I guess I have always been someone who has enjoyed pushing themselves a bit, and as strange as it sounds, I like the physical feeling of ‘hitting the wall.’ Knowing that this is where your mental ability to get through kicks in. “I’ve felt this before and I got through it, so I can do it again” is a phrase, which often runs through my mind at a time like this.

Then, in December 2013, my life changed forever. Only days after completing the Florence marathon (3hr 11mins) and generally physically feeling great, I went to see my doctor. I had some very mild symptoms, which I thought I would get checked out. I genuinely never thought this would be anything at all to worry about, and so when I was then told that there was a strong chance it was cancer I simply could not comprehend what I was hearing.

At 39 years old, with no family history and otherwise ‘fighting fit’, surely they must have it wrong I thought. A few days after this appointment I had a series of CT and MRI scans which confirmed my worst fears. I did indeed have stage 3 bowel cancer. I remember one of my first thoughts at the time, other than the obvious “will I die?”, was “how will this affect my running?”

After seeing a number of specialists in the preceding days and weeks it quickly became apparent that the treatment that I would have to go through would result in a permanent colostomy. The thought that this was going to be with me for the rest of my life was incredibly difficult to accept at first. I set about looking into how this would affect my ability to run. After meeting some wonderfully inspirational people who really helped me with advise on support bands, gear etc, I quickly realised that this needn’t stop me living the life I had been living up until that point.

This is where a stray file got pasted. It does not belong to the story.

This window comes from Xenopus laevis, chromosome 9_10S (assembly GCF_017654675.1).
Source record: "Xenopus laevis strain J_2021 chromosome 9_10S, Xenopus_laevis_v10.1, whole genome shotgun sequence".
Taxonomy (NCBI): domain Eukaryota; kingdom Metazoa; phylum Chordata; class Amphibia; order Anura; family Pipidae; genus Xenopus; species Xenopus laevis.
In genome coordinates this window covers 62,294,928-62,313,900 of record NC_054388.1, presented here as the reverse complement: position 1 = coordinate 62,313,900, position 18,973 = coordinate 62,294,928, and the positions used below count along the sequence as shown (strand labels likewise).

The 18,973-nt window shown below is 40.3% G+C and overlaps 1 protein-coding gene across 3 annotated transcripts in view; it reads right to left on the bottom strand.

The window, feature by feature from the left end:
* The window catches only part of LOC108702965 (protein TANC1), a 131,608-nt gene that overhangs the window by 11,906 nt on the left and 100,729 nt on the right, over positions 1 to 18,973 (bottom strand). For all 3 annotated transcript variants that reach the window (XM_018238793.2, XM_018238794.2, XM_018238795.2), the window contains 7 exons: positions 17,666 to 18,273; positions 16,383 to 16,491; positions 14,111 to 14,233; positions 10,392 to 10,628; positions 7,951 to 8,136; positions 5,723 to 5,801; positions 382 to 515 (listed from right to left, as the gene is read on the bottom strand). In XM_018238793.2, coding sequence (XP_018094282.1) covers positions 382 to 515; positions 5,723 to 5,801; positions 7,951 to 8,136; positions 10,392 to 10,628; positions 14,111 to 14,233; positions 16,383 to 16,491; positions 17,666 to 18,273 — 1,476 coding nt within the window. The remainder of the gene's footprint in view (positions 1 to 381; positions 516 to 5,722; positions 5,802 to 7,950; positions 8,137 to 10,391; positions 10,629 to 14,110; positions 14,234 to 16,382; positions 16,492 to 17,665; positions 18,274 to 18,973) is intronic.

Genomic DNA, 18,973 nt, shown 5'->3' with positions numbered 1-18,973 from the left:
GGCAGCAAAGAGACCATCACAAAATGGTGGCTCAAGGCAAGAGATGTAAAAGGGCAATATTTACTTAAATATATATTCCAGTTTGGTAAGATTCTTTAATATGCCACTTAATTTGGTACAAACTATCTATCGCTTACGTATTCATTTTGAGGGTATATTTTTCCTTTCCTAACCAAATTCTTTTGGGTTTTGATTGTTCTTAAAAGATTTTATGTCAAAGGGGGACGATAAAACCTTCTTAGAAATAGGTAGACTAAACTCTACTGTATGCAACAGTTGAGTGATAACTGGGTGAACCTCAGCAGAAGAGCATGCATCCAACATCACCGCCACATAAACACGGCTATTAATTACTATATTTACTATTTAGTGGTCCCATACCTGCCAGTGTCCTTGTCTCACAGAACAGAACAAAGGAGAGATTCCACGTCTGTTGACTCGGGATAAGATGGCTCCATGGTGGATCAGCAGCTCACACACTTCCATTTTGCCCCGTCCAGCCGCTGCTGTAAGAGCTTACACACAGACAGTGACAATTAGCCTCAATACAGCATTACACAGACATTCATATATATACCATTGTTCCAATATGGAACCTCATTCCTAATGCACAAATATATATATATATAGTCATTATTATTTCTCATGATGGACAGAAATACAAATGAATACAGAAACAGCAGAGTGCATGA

Initially I had a 5 week course of radio and chemo therapy (in January 2014). Whilst it was tough towards the end, fortunately physically I managed to deal with it. I was so pleased to be able to keep up my running through this period, as it really helped me focus on something other than cancer. Even for just an hour a night, with the iPod on, wind in my face, cancer was not the topic that dominated my thoughts!.